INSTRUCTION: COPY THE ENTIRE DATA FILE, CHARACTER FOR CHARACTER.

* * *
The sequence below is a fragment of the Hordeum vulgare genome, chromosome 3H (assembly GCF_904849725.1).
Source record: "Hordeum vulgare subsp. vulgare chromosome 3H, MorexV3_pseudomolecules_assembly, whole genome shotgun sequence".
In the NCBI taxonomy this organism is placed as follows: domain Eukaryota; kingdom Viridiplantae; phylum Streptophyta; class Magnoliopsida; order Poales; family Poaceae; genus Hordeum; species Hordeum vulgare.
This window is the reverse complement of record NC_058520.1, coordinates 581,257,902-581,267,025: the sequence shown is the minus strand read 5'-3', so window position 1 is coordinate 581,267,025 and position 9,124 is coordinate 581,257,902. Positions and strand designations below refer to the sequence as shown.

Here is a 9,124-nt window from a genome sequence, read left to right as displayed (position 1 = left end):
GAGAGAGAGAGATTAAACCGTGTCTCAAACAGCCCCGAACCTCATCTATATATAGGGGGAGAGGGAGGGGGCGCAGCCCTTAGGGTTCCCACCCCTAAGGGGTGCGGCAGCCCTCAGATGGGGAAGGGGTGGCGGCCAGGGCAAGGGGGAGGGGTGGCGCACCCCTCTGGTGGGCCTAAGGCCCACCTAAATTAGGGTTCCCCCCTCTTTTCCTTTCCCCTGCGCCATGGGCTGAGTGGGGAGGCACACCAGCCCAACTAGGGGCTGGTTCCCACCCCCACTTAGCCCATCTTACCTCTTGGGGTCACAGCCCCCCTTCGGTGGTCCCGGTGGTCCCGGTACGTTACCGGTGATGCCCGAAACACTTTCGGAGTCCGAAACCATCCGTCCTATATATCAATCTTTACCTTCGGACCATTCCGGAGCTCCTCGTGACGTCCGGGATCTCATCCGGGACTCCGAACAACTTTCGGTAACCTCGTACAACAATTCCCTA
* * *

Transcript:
The sequence below is a fragment of the Hordeum vulgare genome, chromosome 3H (assembly GCF_904849725.1).
Source record: "Hordeum vulgare subsp. vulgare chromosome 3H, MorexV3_pseudomolecules_assembly, whole genome shotgun sequence".
In the NCBI taxonomy this organism is placed as follows: domain Eukaryota; kingdom Viridiplantae; phylum Streptophyta; class Magnoliopsida; order Poales; family Poaceae; genus Hordeum; species Hordeum vulgare.
This window is the reverse complement of record NC_058520.1, coordinates 581,257,902-581,267,025: the sequence shown is the minus strand read 5'-3', so window position 1 is coordinate 581,267,025 and position 9,124 is coordinate 581,257,902. Positions and strand designations below refer to the sequence as shown.

Here is a 9,124-nt window from a genome sequence, read left to right as displayed (position 1 = left end):
GAGAGAGAGAGATTAAACCGTGTCTCAAACAGCCCCGAACCTCATCTATATATAGGGGGAGAGGGAGGGGGCGCAGCCCTTAGGGTTCCCACCCCTAAGGGGTGCGGCAGCCCTCAGATGGGGAAGGGGTGGCGGCCAGGGCAAGGGGGAGGGGTGGCGCACCCCTCTGGTGGGCCTAAGGCCCACCTAAATTAGGGTTCCCCCCTCTTTTCCTTTCCCCTGCGCCATGGGCTGAGTGGGGAGGCACACCAGCCCAACTAGGGGCTGGTTCCCACCCCCACTTAGCCCATCTTACCTCTTGGGGTCACAGCCCCCCTTCGGTGGTCCCGGTGGTCCCGGTACGTTACCGGTGATGCCCGAAACACTTTCGGAGTCCGAAACCATCCGTCCTATATATCAATCTTTACCTTCGGACCATTCCGGAGCTCCTCGTGACGTCCGGGATCTCATCCGGGACTCCGAACAACTTTCGGTAACCTCGTACAACAATTCCCTA